DH: The dance-band style music of the 1920’s has a distinct character – is your music a homage to, or a recreation of, the music of the period ?

Robert Stillman

Robert Stillman

RS: I wasn’t focusing too heavily on trying to recreate or pay tribute a style per se, though I guess I had the sound of Hollywood film composers like Steiner, Newman, and even Chaplin in mind- I really like that hybrid musical language they used that combines the chromaticism of contemporary European classical with American popular music influence. For this piece I was going for music that was complex and rich but that was essentially built on hummable tunes- and with plenty of woodblock!

DH: Do I detect perhaps hints of Satie about the music, his Parade in particular ? Was Satie an influence ?

RS: Satie’s the man, and definitely an influence for me. My first idea for ‘Leap of Death’ was actually a Diaghilev-vibe contemporary ballet, so the Parade idea makes sense. I’d still love to realise it this way some day – it would work well with the 4 Devils’ trapeze acts.

With thanks to Robert for his time. Find out more about Leap of Death at Sounds New next month online here.


Promotion, presentation and the arts: a call for wider thinking

January 31, 2014

There’s a question percolating on Twitter this morning in connection with a talk to be given by Andrew Burke, Chief Executive of the London Sinfonietta, as part of an event organised by The People’s Salon next month:

Is contemporary music just aping some of the promotion and presentation tricks of the visual arts or are we more willing to take risks as contemporary music audiences?

Now, aside from the loaded terminology being used here – ‘aping’ and ‘just’ being burdened with negative connotations – the question itself presumes that particular aspects of advertising and presenting events are the sole prerogative of particular art-forms. This can be tricky territory; pigeon-holing the language of advertising serves only to perpetuate its clichés.

I realise, of course, than the language of advertising needs to be tempered specifically to its target audience: the tone of promoting a Saga Holiday for the over-50’s is rather different to that used to sell high-energy drinks to athletes. And not everything works across different art-forms. The giant fibreglass statues of Michael Jackson, one of which was floated down the River Thames in 1995 to promote the HIStory tour, might not be right for a new recording by John Eliot Gardiner;

Funky dollar bill...

Funky dollar bill…

That iconic baby-chasing-a-dollar-bill image on the cover of Nirvana’s Nevermind might not work to sell the next Dudamel disc (although if anyone uses the idea, you read it here first…). And in the current economic climate, it might be seen as excessively profligate to repeat The KLF’s stunt in 1994 of burning a million dollars. There are many pages on Andy Doe’s marvellous blog, Proper Discord, devoted to classical album covers that don’t work.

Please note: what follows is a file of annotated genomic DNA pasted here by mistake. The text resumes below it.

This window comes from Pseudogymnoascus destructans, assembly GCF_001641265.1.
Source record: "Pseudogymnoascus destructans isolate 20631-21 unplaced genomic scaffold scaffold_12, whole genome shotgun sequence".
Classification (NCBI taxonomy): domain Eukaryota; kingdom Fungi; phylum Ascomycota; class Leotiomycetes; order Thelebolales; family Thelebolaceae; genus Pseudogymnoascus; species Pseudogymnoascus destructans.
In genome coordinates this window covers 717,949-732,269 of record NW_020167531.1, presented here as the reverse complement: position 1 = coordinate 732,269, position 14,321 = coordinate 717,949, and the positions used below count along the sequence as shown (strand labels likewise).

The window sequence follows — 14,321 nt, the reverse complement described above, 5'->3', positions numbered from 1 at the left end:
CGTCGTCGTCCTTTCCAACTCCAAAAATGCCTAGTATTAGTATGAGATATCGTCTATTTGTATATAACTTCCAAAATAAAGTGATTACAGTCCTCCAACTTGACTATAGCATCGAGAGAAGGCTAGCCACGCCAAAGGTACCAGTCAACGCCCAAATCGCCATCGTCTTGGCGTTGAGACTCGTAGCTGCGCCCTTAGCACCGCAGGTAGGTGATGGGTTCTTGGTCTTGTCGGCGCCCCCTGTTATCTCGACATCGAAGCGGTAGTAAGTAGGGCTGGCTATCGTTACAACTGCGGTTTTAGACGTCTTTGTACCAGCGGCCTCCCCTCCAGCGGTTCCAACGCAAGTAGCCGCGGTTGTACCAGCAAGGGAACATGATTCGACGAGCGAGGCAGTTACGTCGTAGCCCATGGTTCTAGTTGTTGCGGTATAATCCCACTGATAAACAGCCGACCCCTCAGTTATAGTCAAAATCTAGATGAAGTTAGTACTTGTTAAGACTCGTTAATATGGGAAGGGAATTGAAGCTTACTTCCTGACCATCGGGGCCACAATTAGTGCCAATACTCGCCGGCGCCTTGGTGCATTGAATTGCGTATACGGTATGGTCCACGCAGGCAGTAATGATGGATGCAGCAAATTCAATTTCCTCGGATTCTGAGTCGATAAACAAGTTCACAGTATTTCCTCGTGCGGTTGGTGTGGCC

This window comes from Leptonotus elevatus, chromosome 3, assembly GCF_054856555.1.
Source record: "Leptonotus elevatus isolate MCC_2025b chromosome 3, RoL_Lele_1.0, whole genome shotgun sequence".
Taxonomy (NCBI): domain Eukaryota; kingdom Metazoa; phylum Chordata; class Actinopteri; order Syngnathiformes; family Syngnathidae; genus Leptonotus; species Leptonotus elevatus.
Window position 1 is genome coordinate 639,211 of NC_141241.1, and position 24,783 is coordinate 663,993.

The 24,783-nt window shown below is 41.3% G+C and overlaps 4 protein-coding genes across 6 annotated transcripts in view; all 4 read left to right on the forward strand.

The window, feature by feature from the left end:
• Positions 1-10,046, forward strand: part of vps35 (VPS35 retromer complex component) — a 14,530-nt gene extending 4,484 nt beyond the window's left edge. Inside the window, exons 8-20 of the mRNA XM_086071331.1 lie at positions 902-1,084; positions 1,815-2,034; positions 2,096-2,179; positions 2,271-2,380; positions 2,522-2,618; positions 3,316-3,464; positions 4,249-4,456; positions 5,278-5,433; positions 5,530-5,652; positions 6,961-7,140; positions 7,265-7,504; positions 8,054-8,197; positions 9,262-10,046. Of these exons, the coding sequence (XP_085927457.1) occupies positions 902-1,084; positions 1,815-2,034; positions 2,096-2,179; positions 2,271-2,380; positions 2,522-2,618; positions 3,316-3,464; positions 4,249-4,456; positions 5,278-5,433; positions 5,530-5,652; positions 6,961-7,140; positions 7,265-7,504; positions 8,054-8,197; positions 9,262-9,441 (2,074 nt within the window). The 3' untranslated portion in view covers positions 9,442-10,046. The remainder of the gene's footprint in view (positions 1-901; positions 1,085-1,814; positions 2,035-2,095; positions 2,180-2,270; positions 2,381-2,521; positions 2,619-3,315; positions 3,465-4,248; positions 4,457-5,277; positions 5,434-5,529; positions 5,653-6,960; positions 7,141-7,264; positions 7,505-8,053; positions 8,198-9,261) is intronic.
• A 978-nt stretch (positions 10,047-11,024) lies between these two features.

But that doesn’t mean that only pop culture has the right to use these methods. And the idea of classical concerts needing to be enshrined in concert-halls before devoted admirers is now obsolete. Festivals and organisations are looking elsewhere. To give but two examples: last year, the London Contemporary Music Festival enthralled audiences (according to the festival website, over 5,000 people) in a car-park in Peckham, embracing a vibrantly eclectic mix of events, including contemporary and electronic music, dance and improvisation and serving up works by Xenakis and Ligeti. The Park Avenue Armory in New York saw over seventy musicians filling the former drill hall with John Luther Adams’ Inuksuit as part of the Tune-In Festival in 2011.

All this is to say that what we really need is wider thinking beyond a sense that you can only deploy certain marketing for certain art-forms, and particular types of events can only take place in specific venues. Innovation is key: thinking of ways to engage audiences with culture shouldn’t see us rattling around in the same wooden boxes, limited to well-trodden campaigns that are deemed appropriate only because their use is enshrined in advertising history.  Andy Warhol saw through that back in the 60s; so can we.

Dan Harding is Deputy Director of Music at the University of Kent. Follow Dan on Twitter.


Good running: contemporary music at this year’s Cheltenham Festival

May 30, 2013

There’s a veritable feast of contemporary music in store in July at this year’s Cheltenham Music Festival.

20130401-181718.jpgThere’s a concert from the Choir of Royal Holloway and Dame Felicity Lott in a prgramme that will include Britten, Poulenc, Michael Berkeley, Anthony Pitts and a new piece by Gabriel Jackson.

The Choir of Trinity College, Cambridge bring a programme of Britten, Pärt, John Tavener and Howells, amongst other pieces.

The City of London Sinfonia perform Britten, Michael Zev Gordon, and Tippett‘s vivacious Concerto for Double String Orchestra.

Credit: Festival website

Brothers Colin and David Matthews are featured in a concert from the Schubert Ensemble, whilst the Birmingham Contemporary Music Group première The Lighthouse Keepers by David Sawer alongside the Feldman/Beckett Words and Music (Sawer appears In Conversation before the concert).

The music of Dai Fujikura features alongside music by Britten, Poulenc and Stravinsky‘s Rite of Spring in a two-piano concert extravaganza as well.

Lots to look forward too; lots of success to the Cheltenham Music Festival in July!